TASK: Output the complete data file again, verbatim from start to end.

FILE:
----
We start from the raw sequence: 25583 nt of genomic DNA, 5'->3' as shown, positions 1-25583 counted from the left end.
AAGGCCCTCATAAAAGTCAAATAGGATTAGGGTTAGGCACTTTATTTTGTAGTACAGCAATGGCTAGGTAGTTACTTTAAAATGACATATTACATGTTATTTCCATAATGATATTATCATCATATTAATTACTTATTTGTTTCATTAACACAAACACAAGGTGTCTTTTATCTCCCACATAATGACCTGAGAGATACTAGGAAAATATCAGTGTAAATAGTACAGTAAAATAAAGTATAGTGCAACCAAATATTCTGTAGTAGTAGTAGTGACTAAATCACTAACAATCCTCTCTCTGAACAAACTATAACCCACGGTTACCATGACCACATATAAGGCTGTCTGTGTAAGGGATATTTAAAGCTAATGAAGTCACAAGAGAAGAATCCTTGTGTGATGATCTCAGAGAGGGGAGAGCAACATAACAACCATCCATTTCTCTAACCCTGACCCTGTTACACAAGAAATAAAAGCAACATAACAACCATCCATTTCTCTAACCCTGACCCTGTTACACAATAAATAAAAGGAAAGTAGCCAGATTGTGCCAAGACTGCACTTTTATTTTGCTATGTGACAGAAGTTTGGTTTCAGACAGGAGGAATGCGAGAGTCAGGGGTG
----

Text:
We start from the raw sequence: 25583 nt of genomic DNA, 5'->3' as shown, positions 1-25583 counted from the left end.
AAGGCCCTCATAAAAGTCAAATAGGATTAGGGTTAGGCACTTTATTTTGTAGTACAGCAATGGCTAGGTAGTTACTTTAAAATGACATATTACATGTTATTTCCATAATGATATTATCATCATATTAATTACTTATTTGTTTCATTAACACAAACACAAGGTGTCTTTTATCTCCCACATAATGACCTGAGAGATACTAGGAAAATATCAGTGTAAATAGTACAGTAAAATAAAGTATAGTGCAACCAAATATTCTGTAGTAGTAGTAGTGACTAAATCACTAACAATCCTCTCTCTGAACAAACTATAACCCACGGTTACCATGACCACATATAAGGCTGTCTGTGTAAGGGATATTTAAAGCTAATGAAGTCACAAGAGAAGAATCCTTGTGTGATGATCTCAGAGAGGGGAGAGCAACATAACAACCATCCATTTCTCTAACCCTGACCCTGTTACACAAGAAATAAAAGCAACATAACAACCATCCATTTCTCTAACCCTGACCCTGTTACACAATAAATAAAAGGAAAGTAGCCAGATTGTGCCAAGACTGCACTTTTATTTTGCTATGTGACAGAAGTTTGGTTTCAGACAGGAGGAATGCGAGAGTCAGGGGTG